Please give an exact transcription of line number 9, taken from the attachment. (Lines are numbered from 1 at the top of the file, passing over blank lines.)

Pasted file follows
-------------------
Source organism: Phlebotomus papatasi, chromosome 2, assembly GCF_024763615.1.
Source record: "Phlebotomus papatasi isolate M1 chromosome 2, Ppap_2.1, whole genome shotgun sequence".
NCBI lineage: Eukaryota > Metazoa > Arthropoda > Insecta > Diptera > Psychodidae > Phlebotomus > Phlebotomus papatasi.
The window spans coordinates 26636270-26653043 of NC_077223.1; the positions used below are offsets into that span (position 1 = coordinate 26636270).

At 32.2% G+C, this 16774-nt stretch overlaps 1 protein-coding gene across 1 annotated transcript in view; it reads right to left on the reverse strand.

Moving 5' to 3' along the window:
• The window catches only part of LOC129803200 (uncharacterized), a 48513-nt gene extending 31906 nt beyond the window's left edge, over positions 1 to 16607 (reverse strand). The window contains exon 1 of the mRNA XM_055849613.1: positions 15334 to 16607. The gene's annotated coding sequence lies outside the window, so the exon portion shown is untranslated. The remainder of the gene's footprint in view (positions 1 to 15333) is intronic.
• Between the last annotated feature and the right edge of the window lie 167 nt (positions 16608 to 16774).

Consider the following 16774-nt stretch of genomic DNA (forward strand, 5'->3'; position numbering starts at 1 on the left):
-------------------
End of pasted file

Consider the following 16774-nt stretch of genomic DNA (forward strand, 5'->3'; position numbering starts at 1 on the left):